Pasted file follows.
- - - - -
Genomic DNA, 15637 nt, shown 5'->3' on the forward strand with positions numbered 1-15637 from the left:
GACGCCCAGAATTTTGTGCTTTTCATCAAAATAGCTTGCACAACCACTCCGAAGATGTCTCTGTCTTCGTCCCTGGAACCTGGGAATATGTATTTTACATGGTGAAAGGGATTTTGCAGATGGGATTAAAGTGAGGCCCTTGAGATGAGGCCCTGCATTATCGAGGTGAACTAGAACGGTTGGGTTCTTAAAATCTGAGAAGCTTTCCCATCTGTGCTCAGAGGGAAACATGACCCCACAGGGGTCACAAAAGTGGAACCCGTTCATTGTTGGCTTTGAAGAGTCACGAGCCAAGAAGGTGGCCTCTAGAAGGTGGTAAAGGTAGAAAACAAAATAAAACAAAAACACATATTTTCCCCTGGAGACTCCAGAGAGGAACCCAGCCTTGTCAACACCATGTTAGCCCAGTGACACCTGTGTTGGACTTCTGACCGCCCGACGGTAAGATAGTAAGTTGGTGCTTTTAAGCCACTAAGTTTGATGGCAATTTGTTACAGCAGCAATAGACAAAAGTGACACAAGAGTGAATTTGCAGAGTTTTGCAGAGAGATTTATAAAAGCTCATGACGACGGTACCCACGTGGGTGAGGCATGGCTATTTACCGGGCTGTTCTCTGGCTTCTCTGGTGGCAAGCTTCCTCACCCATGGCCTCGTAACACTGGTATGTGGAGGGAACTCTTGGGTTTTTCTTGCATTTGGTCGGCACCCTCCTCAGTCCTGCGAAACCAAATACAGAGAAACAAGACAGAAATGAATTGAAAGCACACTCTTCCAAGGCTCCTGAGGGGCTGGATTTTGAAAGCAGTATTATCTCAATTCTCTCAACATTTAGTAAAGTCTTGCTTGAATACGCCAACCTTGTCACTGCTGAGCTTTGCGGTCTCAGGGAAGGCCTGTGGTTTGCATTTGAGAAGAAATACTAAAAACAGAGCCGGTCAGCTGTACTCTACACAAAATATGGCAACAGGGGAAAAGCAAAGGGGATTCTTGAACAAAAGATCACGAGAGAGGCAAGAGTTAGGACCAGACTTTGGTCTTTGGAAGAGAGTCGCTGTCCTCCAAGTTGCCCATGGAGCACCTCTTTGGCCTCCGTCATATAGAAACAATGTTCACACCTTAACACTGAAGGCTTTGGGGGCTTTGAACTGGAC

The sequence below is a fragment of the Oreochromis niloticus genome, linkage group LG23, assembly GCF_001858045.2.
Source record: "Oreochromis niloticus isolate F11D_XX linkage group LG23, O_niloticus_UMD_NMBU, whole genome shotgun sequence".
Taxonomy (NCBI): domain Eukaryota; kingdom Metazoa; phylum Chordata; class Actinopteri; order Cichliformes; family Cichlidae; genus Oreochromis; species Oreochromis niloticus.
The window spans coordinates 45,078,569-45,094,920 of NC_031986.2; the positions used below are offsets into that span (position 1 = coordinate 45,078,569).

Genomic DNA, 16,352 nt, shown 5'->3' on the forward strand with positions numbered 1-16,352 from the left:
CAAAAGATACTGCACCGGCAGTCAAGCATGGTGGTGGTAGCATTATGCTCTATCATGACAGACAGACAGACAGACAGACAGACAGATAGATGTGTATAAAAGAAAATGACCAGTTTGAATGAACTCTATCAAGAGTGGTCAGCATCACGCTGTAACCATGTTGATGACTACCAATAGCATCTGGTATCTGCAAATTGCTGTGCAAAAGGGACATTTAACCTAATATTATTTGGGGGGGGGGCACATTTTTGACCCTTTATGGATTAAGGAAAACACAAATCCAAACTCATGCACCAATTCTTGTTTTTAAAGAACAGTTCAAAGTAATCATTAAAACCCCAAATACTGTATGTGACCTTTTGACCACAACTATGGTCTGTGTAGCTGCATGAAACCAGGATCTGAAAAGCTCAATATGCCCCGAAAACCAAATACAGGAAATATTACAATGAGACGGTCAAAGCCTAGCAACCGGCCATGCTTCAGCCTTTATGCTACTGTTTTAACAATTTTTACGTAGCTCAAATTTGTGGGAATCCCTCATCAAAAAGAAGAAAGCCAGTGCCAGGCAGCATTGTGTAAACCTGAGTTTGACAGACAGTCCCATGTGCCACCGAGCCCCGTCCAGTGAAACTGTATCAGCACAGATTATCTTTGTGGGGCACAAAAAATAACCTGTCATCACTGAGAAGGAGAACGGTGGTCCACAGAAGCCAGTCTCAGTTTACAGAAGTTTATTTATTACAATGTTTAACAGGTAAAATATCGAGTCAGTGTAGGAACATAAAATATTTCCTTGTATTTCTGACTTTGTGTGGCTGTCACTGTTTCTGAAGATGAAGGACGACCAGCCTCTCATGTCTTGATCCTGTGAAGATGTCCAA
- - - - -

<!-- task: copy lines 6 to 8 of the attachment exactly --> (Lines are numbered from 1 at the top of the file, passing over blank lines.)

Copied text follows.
The window spans coordinates 45,078,569-45,094,920 of NC_031986.2; the positions used below are offsets into that span (position 1 = coordinate 45,078,569).

Genomic DNA, 16,352 nt, shown 5'->3' on the forward strand with positions numbered 1-16,352 from the left:
CAAAAGATACTGCACCGGCAGTCAAGCATGGTGGTGGTAGCATTATGCTCTATCATGACAGACAGACAGACAGACAGACAGACAGATAGATGTGTATAAAAGAAAATGACCAGTTTGAATGAACTCTATCAAGAGTGGTCAGCATCACGCTGTAACCATGTTGATGACTACCAATAGCATCTGGTATCTGCAAATTGCTGTGCAAAAGGGACATTTAACCTAATATTATTTGGGGGGGGGGCACATTTTTGACCCTTTATGGATTAAGGAAAACACAAATCCAAACTCATGCACCAATTCTTGTTTTTAAAGAACAGTTCAAAGTAATCATTAAAACCCCAAATACTGTATGTGACCTTTTGACCACAACTATGGTCTGTGTAGCTGCATGAAACCAGGATCTGAAAAGCTCAATATGCCCCGAAAACCAAATACAGGAAATATTACAATGAGACGGTCAAAGCCTAGCAACCGGCCATGCTTCAGCCTTTATGCTACTGTTTTAACAATTTTTACGTAGCTCAAATTTGTGGGAATCCCTCATCAAAAAGAAGAAAGCCAGTGCCAGGCAGCATTGTGTAAACCTGAGTTTGACAGACAGTCCCATGTGCCACCGAGCCCCGTCCAGTGAAACTGTATCAGCACAGATTATCTTTGTGGGGCACAAAAAATAACCTGTCATCACTGAGAAGGAGAACGGTGGTCCACAGAAGCCAGTCTCAGTTTACAGAAGTTTATTTATTACAATGTTTAACAGGTAAAATATCGAGTCAGTGTAGGAACATAAAATATTTCCTTGTATTTCTGACTTTGTGTGGCTGTCACTGTTTCTGAAGATGAAGGACGACCAGCCTCTCATGTCTTGATCCTGTGAAGATGTCCAA